Seeking suggestions for bike bags
Hi REI friends, My name is Irene, and I am a Co-op member and new bikepacker who is lookin...Read more
I have completed the PCH recently, and it truly was an amazing experience. I especially loved Big Sur.This got me thinking: veteran cycle tourers/bikepackers:
What are your favorite trips overall on a bike?
Which short (a few nights) ones do you like most?
Which medium (a week or two) ones do you recommend?
Which long ones are your favorites?
For a long trip I highly recommend the TransAm route. My wife and I rode it west to east 3 years ago, It was awsome. For a week to 10 day trip I would recommend the GAP / C&O Canal, Pittsburgh to Washington DC. We just finished that one. It was a "Bucket List" trip. We will be doing the west coast of the US in September. Looking forward to it. We have done San Francisco back to Orange County but not the entire coast from Canada to Mexico
If you're looking at Alaska I highly recommed Resurrection Pass on the Kenai Pennisula. It's 40 miles total (20 miles up and then 20 miles down, basically). There are cabins for rent or ample tent camping spots along the whole route. I did it as a two day trip and again as a three day trip and I definitely recommend taking your time. There is simply too much granduer to take in!
Bikepacking is one of my new favorite outdoor activities! Last summer I rode the C&O and GAP trail from DC to Pittsburgh and it was an amazing 330 miles. You can easily split it into 2 shorter trips and just complete either the C&O(Chesapeake and Ohio Canal Trail) or GAP (Great Allegheny Passage). There are some awesome camping spots and water on the entire trail. Pair that with great sightseeing and many historical landmarks and you've got a bike adventure not to be forgotten.
I too have ridden the C&O Towpath from DC to Antietam. The history along the route is fantastic. Other rides of short duration are the KATY trail across Missouri and Ft Lauderdale to Key West in winter is very nice. I completed the Southern Tier a few years ago mostly solo and self supported. It was a great adventure with so many cultures to experience. So many great ride out there to enjoy.
Totally agree that bike packing is an amazing way to combine a love for camping and cycling! I try and do several one to two day trips and one big adventure each year.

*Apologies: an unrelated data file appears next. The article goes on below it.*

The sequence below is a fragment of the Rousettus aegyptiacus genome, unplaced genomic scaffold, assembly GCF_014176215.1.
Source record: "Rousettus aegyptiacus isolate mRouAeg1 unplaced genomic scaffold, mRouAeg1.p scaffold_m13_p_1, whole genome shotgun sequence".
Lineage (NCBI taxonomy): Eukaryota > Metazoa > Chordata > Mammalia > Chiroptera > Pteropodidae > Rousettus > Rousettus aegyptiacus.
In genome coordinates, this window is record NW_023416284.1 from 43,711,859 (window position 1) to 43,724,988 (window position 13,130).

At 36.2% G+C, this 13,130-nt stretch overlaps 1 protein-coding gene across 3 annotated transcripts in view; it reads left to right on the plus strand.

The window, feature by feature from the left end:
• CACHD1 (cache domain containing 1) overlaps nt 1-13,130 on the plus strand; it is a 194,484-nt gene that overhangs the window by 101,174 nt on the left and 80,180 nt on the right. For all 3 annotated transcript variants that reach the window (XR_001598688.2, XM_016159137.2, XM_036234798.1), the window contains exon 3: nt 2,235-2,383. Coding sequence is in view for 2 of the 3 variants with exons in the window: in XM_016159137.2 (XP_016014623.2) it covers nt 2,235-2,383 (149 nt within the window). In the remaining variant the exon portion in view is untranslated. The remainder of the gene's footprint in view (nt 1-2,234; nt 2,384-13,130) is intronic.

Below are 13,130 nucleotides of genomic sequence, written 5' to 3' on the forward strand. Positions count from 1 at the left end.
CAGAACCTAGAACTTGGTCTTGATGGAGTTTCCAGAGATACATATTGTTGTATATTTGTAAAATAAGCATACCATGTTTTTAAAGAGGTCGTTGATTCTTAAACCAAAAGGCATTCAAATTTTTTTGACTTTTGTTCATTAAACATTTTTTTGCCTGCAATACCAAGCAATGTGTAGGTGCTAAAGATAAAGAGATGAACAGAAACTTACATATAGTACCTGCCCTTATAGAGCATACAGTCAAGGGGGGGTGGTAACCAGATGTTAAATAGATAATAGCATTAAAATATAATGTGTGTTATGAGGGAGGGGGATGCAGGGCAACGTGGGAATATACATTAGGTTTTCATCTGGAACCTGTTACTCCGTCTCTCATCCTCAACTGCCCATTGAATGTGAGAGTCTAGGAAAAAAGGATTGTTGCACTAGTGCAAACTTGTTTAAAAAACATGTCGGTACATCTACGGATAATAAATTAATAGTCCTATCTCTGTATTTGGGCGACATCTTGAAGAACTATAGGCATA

My favorite overnighters are here in the Wasatch Cache outside of Salt Lake City. There are tons of MTB trails that lead to Forest Service land that is prime for overnight camping.
I have two notable long trips from the past two years.
1. Road/Dirt/Gravel tour from LAX to Las Vegas. We started in LA and rode to Palm Springs>Joshua Tree>Mojave Desert>Death Valley>Las Vegas. This was around 400 mi and took 3.5 days. We intentionally hit every National Recreation area and National Park we could find on route! Doing this tour in February rewarded us with mild temps and beautiful scenery.
2. The Smoke n Fire 400 route in Idaho was the perfect week long getaway last July. Idaho has such vast and varied scenery with an abundance of public lands. With consistent resupply options and copious amounts of fresh flowing water, this route was a treat!
A fairly short trail that I like is the Michelson Trail in the Black Hills of South Dakota. Well maintained (there is a trail use fee) camping is not permitted on the trail, but once you are 500 feet from the trail, you are on USFS land, where dispersed camping is fine.
I have also enjoyed the Paul Bunyan Trail (Minnesota), another rail to trail project. This was-very nostalgic because when I was a kid, we always took the trail from Minneapolis to Brainerd for a family vacation. That right of way is now the PB trail.
You don't need a designated trail at all for a good tour. Just pick out secondary highways that will see moderate traffic and that have interesting locations along them. On a bike, you will find interesting things you could never have predicted. One of my favorite trips was from Denver to Hot Springs, South Dakota where I had a seasonal job. Often denigrated as "flyover country," this was a wonderful trip, sometimes camping, sometimes using motels - cooking out or eating in restaurants, this was a great way to travel and connect.
I know of a route from Seattle to Portland — no, not the popular supported STP. The route I mean has unpaved roads and goes through Mt. Rainier (up to the lodge!) Gifford-Pinchot National Forest and other places: https://ridewithgps.com/routes/22600798
A long route I like is the Great Divide Mountain Bike Route. I rode a part of it this past summer, and another section a couple of years ago.